Chinese court to accept blockchain evidence from online writers
Hellorf Zcool / Shutterstock.com
IP disputes made up 80% of cases heard by the Beijing Internet Court over its first year in existence, Chinese state media have reported.
The court, the second such institution devoted to internet cases in China, was established in September 2018.
According to a report by China.org.cn, a state media outlet, it has so far heard 34,263 cases.
The vast majority of these relate to IP and online copyright infringement, the report said.
“About 99% of their cases in the past year were solved online, and the average time of a case hearing was 37 minutes,” it added, citing statistics published by the court.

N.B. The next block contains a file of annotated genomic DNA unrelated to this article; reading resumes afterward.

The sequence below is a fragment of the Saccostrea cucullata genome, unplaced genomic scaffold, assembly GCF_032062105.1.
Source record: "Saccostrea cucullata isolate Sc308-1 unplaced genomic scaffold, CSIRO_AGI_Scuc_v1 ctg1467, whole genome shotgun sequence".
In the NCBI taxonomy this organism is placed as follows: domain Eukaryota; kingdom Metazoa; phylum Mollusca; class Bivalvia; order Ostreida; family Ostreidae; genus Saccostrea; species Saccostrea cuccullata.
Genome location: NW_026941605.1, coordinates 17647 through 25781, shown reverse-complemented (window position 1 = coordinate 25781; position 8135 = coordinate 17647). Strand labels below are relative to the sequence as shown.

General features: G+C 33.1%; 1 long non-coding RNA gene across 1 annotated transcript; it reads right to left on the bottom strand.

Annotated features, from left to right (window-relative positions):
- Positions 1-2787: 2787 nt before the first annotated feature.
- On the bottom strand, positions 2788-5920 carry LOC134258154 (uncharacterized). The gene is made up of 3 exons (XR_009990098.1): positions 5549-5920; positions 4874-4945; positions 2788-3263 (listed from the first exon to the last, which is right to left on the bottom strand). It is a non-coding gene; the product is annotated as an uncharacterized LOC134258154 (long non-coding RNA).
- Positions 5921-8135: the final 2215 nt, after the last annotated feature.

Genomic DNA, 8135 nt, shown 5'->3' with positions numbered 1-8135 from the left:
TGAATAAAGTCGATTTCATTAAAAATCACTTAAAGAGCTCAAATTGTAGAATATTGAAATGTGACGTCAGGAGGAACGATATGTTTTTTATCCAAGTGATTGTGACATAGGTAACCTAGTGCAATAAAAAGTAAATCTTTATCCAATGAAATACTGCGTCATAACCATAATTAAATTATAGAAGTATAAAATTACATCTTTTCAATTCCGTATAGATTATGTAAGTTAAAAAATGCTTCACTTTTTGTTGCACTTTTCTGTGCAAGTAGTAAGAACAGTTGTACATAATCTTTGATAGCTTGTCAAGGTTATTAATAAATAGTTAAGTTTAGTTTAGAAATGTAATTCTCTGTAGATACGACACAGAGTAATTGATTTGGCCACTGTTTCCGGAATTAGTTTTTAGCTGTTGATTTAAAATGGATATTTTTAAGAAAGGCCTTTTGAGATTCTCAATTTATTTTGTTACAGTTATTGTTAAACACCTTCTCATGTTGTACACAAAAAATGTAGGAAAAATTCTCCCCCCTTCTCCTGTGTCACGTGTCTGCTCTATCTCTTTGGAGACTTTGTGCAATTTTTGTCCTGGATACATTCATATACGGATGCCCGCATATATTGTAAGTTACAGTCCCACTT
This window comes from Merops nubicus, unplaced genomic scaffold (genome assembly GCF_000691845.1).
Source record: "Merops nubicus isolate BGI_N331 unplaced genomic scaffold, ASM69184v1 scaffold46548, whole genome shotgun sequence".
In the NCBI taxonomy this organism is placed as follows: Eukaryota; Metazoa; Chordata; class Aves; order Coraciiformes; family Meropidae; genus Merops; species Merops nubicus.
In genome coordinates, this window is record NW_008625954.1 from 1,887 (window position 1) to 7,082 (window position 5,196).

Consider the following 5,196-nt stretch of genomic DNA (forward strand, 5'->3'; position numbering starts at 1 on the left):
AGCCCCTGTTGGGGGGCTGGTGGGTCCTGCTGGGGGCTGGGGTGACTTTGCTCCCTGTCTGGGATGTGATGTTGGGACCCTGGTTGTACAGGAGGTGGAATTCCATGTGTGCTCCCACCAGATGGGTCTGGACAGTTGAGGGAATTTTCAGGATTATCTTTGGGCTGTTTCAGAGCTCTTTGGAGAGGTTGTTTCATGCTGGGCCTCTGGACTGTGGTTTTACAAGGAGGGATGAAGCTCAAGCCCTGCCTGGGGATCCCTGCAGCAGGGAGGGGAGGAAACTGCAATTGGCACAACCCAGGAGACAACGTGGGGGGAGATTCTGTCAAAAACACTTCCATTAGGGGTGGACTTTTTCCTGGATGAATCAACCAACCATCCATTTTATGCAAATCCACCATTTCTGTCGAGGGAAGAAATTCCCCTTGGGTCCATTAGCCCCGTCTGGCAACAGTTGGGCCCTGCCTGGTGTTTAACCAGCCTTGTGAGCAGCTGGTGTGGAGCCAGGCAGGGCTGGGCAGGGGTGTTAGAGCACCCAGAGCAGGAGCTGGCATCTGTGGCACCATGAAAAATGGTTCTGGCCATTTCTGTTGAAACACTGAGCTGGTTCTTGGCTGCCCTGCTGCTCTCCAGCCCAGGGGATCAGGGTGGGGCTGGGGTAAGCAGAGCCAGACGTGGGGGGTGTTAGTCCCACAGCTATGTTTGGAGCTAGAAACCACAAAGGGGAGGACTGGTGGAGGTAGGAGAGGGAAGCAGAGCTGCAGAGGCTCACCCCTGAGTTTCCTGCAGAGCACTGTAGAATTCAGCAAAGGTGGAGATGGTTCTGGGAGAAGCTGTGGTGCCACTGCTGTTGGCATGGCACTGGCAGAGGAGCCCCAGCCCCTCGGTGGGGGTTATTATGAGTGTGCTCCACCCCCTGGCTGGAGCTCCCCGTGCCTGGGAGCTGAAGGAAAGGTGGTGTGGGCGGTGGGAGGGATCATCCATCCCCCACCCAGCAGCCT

The establishment of three internet courts, in Beijing, Guangzhou, and Hangzhou, has formed part of China’s strategy to modernise its IP protection system.
In June, Xinhua, another state media outlet, reported that the Beijing court had introduced an online litigation service and a “first of its kind” AI judge.
According to the report, the AI judge does not make key legal determinations but rather “completes repetitive, basic work” to free up human professionals’ time.
This is not the only example of the Chinese internet courts embracing emerging technology in order to modernise its litigation practices.
Last December, TBO reported that the Hangzhou court was to accept blockchain-based evidence in online copyright infringement cases.
That followed a ruling that September by the Chinese Supreme Court, which decided that blockchain could legally authenticate evidence.
Beijing Internet Court, Xinhua, Hangzhou Internet Court, AI, blockchain